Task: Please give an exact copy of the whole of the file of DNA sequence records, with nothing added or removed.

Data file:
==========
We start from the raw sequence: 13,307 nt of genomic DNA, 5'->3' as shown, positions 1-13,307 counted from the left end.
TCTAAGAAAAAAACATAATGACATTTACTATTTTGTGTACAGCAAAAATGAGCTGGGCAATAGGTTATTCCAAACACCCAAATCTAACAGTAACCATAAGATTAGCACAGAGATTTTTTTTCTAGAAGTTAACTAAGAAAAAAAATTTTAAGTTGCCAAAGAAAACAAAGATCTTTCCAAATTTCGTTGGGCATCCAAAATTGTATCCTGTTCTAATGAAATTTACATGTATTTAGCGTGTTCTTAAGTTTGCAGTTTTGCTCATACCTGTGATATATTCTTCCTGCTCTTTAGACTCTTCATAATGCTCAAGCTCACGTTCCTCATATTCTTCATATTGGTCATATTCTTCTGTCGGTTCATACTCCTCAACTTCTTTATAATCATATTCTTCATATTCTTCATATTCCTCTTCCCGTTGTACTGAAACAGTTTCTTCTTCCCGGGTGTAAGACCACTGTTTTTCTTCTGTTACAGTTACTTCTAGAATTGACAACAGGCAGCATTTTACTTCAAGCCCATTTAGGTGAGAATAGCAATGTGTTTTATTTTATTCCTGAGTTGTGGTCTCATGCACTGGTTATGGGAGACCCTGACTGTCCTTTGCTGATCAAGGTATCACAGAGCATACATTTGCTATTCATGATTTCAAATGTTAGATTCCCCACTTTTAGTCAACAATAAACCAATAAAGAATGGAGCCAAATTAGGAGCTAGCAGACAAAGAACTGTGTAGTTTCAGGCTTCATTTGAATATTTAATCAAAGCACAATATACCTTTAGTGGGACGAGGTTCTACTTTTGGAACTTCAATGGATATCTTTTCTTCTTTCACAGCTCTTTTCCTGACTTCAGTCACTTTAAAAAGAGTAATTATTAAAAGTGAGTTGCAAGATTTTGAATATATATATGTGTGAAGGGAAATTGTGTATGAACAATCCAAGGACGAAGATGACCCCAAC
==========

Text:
We start from the raw sequence: 13,307 nt of genomic DNA, 5'->3' as shown, positions 1-13,307 counted from the left end.
TCTAAGAAAAAAACATAATGACATTTACTATTTTGTGTACAGCAAAAATGAGCTGGGCAATAGGTTATTCCAAACACCCAAATCTAACAGTAACCATAAGATTAGCACAGAGATTTTTTTTCTAGAAGTTAACTAAGAAAAAAAATTTTAAGTTGCCAAAGAAAACAAAGATCTTTCCAAATTTCGTTGGGCATCCAAAATTGTATCCTGTTCTAATGAAATTTACATGTATTTAGCGTGTTCTTAAGTTTGCAGTTTTGCTCATACCTGTGATATATTCTTCCTGCTCTTTAGACTCTTCATAATGCTCAAGCTCACGTTCCTCATATTCTTCATATTGGTCATATTCTTCTGTCGGTTCATACTCCTCAACTTCTTTATAATCATATTCTTCATATTCTTCATATTCCTCTTCCCGTTGTACTGAAACAGTTTCTTCTTCCCGGGTGTAAGACCACTGTTTTTCTTCTGTTACAGTTACTTCTAGAATTGACAACAGGCAGCATTTTACTTCAAGCCCATTTAGGTGAGAATAGCAATGTGTTTTATTTTATTCCTGAGTTGTGGTCTCATGCACTGGTTATGGGAGACCCTGACTGTCCTTTGCTGATCAAGGTATCACAGAGCATACATTTGCTATTCATGATTTCAAATGTTAGATTCCCCACTTTTAGTCAACAATAAACCAATAAAGAATGGAGCCAAATTAGGAGCTAGCAGACAAAGAACTGTGTAGTTTCAGGCTTCATTTGAATATTTAATCAAAGCACAATATACCTTTAGTGGGACGAGGTTCTACTTTTGGAACTTCAATGGATATCTTTTCTTCTTTCACAGCTCTTTTCCTGACTTCAGTCACTTTAAAAAGAGTAATTATTAAAAGTGAGTTGCAAGATTTTGAATATATATATGTGTGAAGGGAAATTGTGTATGAACAATCCAAGGACGAAGATGACCCCAAC